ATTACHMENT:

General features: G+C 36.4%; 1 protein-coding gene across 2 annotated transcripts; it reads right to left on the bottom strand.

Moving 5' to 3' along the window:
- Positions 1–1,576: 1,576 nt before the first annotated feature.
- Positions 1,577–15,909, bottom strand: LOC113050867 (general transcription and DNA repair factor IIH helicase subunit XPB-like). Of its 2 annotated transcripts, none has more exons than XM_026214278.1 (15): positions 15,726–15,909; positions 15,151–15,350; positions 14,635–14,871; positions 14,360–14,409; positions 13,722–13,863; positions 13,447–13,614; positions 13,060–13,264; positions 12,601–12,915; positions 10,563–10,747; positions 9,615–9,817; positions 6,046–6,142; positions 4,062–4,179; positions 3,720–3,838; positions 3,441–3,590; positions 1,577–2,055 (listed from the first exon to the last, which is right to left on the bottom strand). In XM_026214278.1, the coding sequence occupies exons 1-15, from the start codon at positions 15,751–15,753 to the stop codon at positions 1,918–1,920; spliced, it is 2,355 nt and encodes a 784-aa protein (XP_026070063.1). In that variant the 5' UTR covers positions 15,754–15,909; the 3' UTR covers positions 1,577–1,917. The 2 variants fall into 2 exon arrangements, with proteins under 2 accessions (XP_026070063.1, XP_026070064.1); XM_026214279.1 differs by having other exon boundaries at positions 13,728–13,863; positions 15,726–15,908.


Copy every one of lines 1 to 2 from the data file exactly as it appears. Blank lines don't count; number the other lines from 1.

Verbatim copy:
General features: G+C 36.4%; 1 protein-coding gene across 2 annotated transcripts; it reads right to left on the bottom strand.

Moving 5' to 3' along the window: